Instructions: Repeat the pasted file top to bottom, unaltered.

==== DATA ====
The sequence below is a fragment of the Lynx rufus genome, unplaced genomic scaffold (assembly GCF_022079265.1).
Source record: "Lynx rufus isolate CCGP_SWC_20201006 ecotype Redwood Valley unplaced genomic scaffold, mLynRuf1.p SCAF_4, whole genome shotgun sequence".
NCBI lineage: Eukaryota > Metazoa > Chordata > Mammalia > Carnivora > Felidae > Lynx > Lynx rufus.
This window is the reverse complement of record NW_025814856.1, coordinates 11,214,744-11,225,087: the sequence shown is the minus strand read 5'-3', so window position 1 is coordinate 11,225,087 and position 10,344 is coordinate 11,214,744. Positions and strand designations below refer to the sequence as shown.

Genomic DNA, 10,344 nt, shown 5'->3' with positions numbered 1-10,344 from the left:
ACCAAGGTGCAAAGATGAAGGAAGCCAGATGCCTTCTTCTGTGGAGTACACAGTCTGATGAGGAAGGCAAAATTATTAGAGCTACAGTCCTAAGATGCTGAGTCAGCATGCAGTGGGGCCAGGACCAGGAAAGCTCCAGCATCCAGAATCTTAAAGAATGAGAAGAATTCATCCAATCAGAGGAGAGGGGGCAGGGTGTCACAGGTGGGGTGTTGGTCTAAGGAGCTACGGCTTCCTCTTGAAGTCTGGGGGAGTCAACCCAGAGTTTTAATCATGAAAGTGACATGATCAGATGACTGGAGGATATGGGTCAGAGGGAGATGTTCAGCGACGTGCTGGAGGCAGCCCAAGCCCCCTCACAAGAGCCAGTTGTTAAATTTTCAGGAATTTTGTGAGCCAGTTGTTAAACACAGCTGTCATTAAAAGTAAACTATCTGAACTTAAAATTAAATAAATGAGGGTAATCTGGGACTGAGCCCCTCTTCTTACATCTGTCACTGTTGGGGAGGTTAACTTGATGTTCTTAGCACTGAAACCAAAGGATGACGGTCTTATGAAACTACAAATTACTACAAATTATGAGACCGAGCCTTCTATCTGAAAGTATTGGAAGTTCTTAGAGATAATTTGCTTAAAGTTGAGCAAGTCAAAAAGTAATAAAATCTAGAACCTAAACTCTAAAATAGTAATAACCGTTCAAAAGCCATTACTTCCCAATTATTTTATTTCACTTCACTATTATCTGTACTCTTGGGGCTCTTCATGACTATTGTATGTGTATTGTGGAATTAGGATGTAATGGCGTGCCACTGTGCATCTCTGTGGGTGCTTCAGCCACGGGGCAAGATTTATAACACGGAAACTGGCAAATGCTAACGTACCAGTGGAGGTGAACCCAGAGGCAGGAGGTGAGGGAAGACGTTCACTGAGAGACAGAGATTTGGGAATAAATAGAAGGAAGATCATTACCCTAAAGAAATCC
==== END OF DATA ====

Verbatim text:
The sequence below is a fragment of the Lynx rufus genome, unplaced genomic scaffold (assembly GCF_022079265.1).
Source record: "Lynx rufus isolate CCGP_SWC_20201006 ecotype Redwood Valley unplaced genomic scaffold, mLynRuf1.p SCAF_4, whole genome shotgun sequence".
NCBI lineage: Eukaryota > Metazoa > Chordata > Mammalia > Carnivora > Felidae > Lynx > Lynx rufus.
This window is the reverse complement of record NW_025814856.1, coordinates 11,214,744-11,225,087: the sequence shown is the minus strand read 5'-3', so window position 1 is coordinate 11,225,087 and position 10,344 is coordinate 11,214,744. Positions and strand designations below refer to the sequence as shown.

Genomic DNA, 10,344 nt, shown 5'->3' with positions numbered 1-10,344 from the left:
ACCAAGGTGCAAAGATGAAGGAAGCCAGATGCCTTCTTCTGTGGAGTACACAGTCTGATGAGGAAGGCAAAATTATTAGAGCTACAGTCCTAAGATGCTGAGTCAGCATGCAGTGGGGCCAGGACCAGGAAAGCTCCAGCATCCAGAATCTTAAAGAATGAGAAGAATTCATCCAATCAGAGGAGAGGGGGCAGGGTGTCACAGGTGGGGTGTTGGTCTAAGGAGCTACGGCTTCCTCTTGAAGTCTGGGGGAGTCAACCCAGAGTTTTAATCATGAAAGTGACATGATCAGATGACTGGAGGATATGGGTCAGAGGGAGATGTTCAGCGACGTGCTGGAGGCAGCCCAAGCCCCCTCACAAGAGCCAGTTGTTAAATTTTCAGGAATTTTGTGAGCCAGTTGTTAAACACAGCTGTCATTAAAAGTAAACTATCTGAACTTAAAATTAAATAAATGAGGGTAATCTGGGACTGAGCCCCTCTTCTTACATCTGTCACTGTTGGGGAGGTTAACTTGATGTTCTTAGCACTGAAACCAAAGGATGACGGTCTTATGAAACTACAAATTACTACAAATTATGAGACCGAGCCTTCTATCTGAAAGTATTGGAAGTTCTTAGAGATAATTTGCTTAAAGTTGAGCAAGTCAAAAAGTAATAAAATCTAGAACCTAAACTCTAAAATAGTAATAACCGTTCAAAAGCCATTACTTCCCAATTATTTTATTTCACTTCACTATTATCTGTACTCTTGGGGCTCTTCATGACTATTGTATGTGTATTGTGGAATTAGGATGTAATGGCGTGCCACTGTGCATCTCTGTGGGTGCTTCAGCCACGGGGCAAGATTTATAACACGGAAACTGGCAAATGCTAACGTACCAGTGGAGGTGAACCCAGAGGCAGGAGGTGAGGGAAGACGTTCACTGAGAGACAGAGATTTGGGAATAAATAGAAGGAAGATCATTACCCTAAAGAAATCC